THERE is no evil which operates more effectually against the preservation of health than taking medicine uncalled for -- such as salts, jalap, rhubarb, magnesia, anti-bilious pills, &c. Persons in good health, all whose secretions are duly performed, ought never to take any medicine of an evacuating or acrimonious nature, least it disturb the natural functions without necessity. Hippocrates expressly declares, that those who are of a strong and healthy constitution are much the worse for taking purges. But as regards external ablutions of the skin, by washing, bathing, or swimming, they are proper for healthy people, provided they be not carried to excess. So also bleeding often, without any urgent cause, taking strong aperients, or emetics, changing the customary mode of living prematurely, and a multiplicity of other circumstances, which very appropriately may be called whims, all impair the strength, by drying up the conduits, consequently deranging the functions on which health chiefly depends.

rate upon

A prejudice subsists among many people of the lower ranks, against every remedy that does not ope

them in some sensible manner as an evacuant. They do not measure its good effects by the change it produces on the health, but by its increasing their natural discharges. This is an unfortunate prepossession, as several of the most effectual remedies act for the most part without any sensible alteration in the animal system, save the gradual cessation of the disorder.

The common people are too apt to estimate the effect of medicines, as they do that of other things, by their pecuniary value and their scarcity. They seem to have no idea that Providence has made the most useful things in medicine, as well as food, cheap and common; and that expense in such articles is oftener necessary to flatter, and comply with, effeminate delicacy, than to add to the real efficacy of a remedy.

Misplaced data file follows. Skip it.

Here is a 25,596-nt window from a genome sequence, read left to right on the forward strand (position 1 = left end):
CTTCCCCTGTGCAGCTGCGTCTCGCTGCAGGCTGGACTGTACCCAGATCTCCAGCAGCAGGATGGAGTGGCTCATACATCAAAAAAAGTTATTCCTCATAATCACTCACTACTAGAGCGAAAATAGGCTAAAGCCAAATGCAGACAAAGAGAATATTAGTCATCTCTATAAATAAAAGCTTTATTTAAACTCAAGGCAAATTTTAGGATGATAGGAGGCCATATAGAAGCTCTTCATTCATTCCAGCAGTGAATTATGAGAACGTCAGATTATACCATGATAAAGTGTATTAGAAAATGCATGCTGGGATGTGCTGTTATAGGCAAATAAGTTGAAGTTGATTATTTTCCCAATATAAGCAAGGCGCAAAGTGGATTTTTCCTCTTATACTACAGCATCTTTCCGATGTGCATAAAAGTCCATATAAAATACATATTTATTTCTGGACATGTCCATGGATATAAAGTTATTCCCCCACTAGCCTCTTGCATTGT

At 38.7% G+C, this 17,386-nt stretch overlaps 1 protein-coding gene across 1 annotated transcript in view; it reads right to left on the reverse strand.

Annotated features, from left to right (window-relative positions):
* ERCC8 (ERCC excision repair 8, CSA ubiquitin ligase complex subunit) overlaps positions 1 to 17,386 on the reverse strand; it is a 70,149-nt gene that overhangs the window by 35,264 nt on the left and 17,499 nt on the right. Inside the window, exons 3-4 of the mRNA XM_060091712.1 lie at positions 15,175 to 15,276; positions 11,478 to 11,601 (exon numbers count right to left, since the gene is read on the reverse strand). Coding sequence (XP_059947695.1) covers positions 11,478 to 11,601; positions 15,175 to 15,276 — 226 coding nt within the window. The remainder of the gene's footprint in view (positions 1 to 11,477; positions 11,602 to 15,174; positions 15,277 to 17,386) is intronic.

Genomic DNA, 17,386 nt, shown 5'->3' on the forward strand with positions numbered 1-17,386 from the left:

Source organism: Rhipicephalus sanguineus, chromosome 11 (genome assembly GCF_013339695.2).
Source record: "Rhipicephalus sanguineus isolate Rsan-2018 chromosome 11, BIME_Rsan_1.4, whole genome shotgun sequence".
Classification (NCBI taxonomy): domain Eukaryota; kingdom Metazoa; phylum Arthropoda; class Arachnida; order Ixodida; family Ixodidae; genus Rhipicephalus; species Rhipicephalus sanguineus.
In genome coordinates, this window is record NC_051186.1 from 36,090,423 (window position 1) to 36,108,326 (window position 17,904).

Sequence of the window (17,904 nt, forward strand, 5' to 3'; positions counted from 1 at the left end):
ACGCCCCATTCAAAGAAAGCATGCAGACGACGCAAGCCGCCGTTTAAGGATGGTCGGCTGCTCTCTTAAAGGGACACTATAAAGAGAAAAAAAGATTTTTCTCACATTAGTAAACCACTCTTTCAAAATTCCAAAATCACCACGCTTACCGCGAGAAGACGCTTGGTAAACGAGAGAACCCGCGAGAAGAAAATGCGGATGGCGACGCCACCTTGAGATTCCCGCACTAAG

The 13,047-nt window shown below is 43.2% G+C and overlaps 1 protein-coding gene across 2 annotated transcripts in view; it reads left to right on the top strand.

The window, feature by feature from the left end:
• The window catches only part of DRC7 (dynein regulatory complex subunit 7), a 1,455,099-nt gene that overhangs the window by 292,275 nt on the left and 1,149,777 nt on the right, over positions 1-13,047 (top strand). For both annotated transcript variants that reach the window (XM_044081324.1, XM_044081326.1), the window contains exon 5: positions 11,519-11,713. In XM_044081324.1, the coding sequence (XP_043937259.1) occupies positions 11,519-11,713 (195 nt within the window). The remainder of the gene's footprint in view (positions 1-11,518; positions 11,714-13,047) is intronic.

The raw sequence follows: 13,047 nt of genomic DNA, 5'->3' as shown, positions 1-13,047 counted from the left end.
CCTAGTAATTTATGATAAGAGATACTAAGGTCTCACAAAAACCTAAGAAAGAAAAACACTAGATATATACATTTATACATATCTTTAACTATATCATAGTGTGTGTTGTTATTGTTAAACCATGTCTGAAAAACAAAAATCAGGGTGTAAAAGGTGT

The last piece of advice we shall offer on this subject will be, as respects quackery..

Perhaps there is nothing so much disgraces the police of this country, as the numerous impositions of this kind that are daily advertised. Scarcely any one of them has not only a greater certainty of success ascribed to it, but is alleged to be infallible in a greater variety of disorders than are curable by all the articles of the materia medica, taken collectively. Some of these boasted remedies are merely frivolous and inert, but others are violent and dangerous in their operation, and highly improper to be trusted to such

persons as those who are thus rashly encouraged to take them in an indiscriminate manner. Arsenic, corrosive sublimate, and other mercurial preparations, form the bases of these dangerous compositions. This, however, is denied by the inventors, although chemistry immediately exposes the delusion. Mercury, when judiciously employed, is one of the first medicines of every country at the present day; but is it to be trusted in the hands of the ignorant, illiterate, and barefaced quack ?